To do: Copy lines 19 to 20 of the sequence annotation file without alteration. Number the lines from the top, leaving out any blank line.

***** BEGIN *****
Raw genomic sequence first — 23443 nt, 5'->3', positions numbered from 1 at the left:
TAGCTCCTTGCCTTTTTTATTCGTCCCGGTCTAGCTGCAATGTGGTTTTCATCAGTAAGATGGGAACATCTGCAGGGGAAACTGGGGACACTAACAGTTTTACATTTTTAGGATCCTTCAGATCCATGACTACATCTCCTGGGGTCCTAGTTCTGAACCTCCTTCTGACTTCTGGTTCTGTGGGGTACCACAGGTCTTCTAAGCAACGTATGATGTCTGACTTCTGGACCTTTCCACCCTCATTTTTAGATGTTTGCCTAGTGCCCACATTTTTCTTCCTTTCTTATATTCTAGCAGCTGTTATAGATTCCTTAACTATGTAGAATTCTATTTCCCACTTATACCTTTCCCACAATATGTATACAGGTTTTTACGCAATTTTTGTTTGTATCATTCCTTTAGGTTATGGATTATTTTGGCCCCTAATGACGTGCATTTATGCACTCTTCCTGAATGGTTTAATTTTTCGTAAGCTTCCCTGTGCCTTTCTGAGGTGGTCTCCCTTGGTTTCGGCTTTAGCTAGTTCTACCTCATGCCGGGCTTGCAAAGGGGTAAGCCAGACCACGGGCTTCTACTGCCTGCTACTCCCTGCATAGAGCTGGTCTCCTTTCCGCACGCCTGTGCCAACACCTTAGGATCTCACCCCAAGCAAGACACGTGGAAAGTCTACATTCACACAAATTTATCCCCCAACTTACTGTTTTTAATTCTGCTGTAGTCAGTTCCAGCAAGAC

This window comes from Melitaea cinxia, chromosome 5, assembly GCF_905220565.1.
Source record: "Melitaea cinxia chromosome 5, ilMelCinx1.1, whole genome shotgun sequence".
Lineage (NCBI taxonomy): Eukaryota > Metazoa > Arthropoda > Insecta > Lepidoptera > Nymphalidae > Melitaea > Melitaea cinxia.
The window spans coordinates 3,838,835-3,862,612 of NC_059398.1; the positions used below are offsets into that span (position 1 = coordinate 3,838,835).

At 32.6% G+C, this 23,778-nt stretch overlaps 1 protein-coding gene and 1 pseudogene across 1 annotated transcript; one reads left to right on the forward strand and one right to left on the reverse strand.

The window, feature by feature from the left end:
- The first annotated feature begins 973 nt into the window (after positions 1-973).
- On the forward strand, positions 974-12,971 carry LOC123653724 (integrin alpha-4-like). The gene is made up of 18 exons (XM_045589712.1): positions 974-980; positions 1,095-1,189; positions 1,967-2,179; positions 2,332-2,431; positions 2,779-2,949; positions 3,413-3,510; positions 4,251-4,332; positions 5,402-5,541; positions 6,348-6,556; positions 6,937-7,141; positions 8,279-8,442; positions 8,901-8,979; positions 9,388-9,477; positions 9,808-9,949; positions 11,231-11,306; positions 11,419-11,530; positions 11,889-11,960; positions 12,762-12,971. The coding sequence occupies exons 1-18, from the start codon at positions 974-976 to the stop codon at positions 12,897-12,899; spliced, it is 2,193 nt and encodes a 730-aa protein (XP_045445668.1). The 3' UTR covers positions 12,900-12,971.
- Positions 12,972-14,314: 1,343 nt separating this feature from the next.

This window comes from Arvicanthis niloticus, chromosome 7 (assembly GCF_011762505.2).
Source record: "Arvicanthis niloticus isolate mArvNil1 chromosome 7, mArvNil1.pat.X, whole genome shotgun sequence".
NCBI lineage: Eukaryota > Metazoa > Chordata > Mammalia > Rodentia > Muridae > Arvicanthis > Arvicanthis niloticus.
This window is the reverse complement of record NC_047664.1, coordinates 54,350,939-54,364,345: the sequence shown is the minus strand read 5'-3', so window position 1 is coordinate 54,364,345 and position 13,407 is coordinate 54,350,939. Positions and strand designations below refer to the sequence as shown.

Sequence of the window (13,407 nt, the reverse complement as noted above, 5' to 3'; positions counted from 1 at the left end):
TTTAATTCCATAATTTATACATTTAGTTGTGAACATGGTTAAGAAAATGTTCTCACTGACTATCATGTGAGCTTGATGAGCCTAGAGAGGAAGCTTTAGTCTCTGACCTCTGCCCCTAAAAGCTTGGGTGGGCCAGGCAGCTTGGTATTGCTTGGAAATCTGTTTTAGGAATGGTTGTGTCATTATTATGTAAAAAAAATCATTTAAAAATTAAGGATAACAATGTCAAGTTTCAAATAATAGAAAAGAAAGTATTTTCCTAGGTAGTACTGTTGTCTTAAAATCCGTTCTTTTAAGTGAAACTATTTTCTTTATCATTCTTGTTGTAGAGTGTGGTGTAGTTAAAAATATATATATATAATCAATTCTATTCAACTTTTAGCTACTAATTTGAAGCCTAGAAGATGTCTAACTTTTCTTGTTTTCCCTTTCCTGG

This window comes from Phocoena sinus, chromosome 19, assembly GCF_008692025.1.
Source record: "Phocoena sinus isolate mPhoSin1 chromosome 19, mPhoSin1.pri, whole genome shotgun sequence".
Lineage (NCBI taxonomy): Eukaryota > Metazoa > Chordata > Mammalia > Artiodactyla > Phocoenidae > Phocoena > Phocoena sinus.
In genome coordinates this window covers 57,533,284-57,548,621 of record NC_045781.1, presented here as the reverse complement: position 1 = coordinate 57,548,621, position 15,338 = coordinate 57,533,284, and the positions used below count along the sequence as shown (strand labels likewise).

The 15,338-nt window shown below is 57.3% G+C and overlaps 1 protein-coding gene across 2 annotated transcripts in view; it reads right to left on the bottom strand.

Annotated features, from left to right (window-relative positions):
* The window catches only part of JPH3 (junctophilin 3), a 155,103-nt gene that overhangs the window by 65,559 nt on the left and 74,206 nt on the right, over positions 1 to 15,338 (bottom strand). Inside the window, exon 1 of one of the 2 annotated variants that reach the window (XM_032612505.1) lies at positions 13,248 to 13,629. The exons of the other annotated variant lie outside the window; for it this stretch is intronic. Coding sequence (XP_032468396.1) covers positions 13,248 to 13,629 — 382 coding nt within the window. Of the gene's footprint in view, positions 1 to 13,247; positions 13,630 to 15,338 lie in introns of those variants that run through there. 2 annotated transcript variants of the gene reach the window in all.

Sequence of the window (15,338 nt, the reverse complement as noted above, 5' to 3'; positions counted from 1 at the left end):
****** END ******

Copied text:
Source record: "Phocoena sinus isolate mPhoSin1 chromosome 19, mPhoSin1.pri, whole genome shotgun sequence".
Lineage (NCBI taxonomy): Eukaryota > Metazoa > Chordata > Mammalia > Artiodactyla > Phocoenidae > Phocoena > Phocoena sinus.